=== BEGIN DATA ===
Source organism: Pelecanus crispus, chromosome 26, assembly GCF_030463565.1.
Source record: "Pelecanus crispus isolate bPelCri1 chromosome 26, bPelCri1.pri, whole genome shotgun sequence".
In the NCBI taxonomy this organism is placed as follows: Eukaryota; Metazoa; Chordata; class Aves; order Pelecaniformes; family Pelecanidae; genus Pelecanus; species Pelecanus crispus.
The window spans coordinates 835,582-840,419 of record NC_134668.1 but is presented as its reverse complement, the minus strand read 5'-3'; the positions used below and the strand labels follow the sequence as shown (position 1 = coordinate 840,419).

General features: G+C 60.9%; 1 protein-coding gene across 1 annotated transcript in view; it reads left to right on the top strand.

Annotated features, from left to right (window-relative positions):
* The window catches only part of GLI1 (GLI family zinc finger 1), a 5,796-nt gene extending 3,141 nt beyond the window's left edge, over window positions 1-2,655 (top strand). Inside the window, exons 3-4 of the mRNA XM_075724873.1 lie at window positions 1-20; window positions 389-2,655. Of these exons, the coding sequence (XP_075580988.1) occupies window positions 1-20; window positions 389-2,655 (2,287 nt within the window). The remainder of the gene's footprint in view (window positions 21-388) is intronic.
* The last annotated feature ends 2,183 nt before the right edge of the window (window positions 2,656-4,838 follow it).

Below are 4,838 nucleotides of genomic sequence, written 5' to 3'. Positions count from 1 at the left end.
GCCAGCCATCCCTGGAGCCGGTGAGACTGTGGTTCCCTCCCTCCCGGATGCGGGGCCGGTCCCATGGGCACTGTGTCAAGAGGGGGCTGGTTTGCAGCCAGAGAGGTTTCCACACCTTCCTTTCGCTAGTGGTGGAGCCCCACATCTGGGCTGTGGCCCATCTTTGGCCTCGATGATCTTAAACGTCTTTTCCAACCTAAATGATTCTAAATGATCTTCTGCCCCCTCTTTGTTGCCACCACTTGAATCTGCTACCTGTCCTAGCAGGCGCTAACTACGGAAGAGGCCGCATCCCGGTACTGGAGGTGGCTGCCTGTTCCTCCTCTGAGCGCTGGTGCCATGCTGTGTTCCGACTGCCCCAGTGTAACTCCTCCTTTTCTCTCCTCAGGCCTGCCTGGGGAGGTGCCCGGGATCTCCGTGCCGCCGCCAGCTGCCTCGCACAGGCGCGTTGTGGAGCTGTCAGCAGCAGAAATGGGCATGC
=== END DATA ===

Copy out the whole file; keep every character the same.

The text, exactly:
Source organism: Pelecanus crispus, chromosome 26, assembly GCF_030463565.1.
Source record: "Pelecanus crispus isolate bPelCri1 chromosome 26, bPelCri1.pri, whole genome shotgun sequence".
In the NCBI taxonomy this organism is placed as follows: Eukaryota; Metazoa; Chordata; class Aves; order Pelecaniformes; family Pelecanidae; genus Pelecanus; species Pelecanus crispus.
The window spans coordinates 835,582-840,419 of record NC_134668.1 but is presented as its reverse complement, the minus strand read 5'-3'; the positions used below and the strand labels follow the sequence as shown (position 1 = coordinate 840,419).

General features: G+C 60.9%; 1 protein-coding gene across 1 annotated transcript in view; it reads left to right on the top strand.

Annotated features, from left to right (window-relative positions):
* The window catches only part of GLI1 (GLI family zinc finger 1), a 5,796-nt gene extending 3,141 nt beyond the window's left edge, over window positions 1-2,655 (top strand). Inside the window, exons 3-4 of the mRNA XM_075724873.1 lie at window positions 1-20; window positions 389-2,655. Of these exons, the coding sequence (XP_075580988.1) occupies window positions 1-20; window positions 389-2,655 (2,287 nt within the window). The remainder of the gene's footprint in view (window positions 21-388) is intronic.
* The last annotated feature ends 2,183 nt before the right edge of the window (window positions 2,656-4,838 follow it).

Below are 4,838 nucleotides of genomic sequence, written 5' to 3'. Positions count from 1 at the left end.
GCCAGCCATCCCTGGAGCCGGTGAGACTGTGGTTCCCTCCCTCCCGGATGCGGGGCCGGTCCCATGGGCACTGTGTCAAGAGGGGGCTGGTTTGCAGCCAGAGAGGTTTCCACACCTTCCTTTCGCTAGTGGTGGAGCCCCACATCTGGGCTGTGGCCCATCTTTGGCCTCGATGATCTTAAACGTCTTTTCCAACCTAAATGATTCTAAATGATCTTCTGCCCCCTCTTTGTTGCCACCACTTGAATCTGCTACCTGTCCTAGCAGGCGCTAACTACGGAAGAGGCCGCATCCCGGTACTGGAGGTGGCTGCCTGTTCCTCCTCTGAGCGCTGGTGCCATGCTGTGTTCCGACTGCCCCAGTGTAACTCCTCCTTTTCTCTCCTCAGGCCTGCCTGGGGAGGTGCCCGGGATCTCCGTGCCGCCGCCAGCTGCCTCGCACAGGCGCGTTGTGGAGCTGTCAGCAGCAGAAATGGGCATGC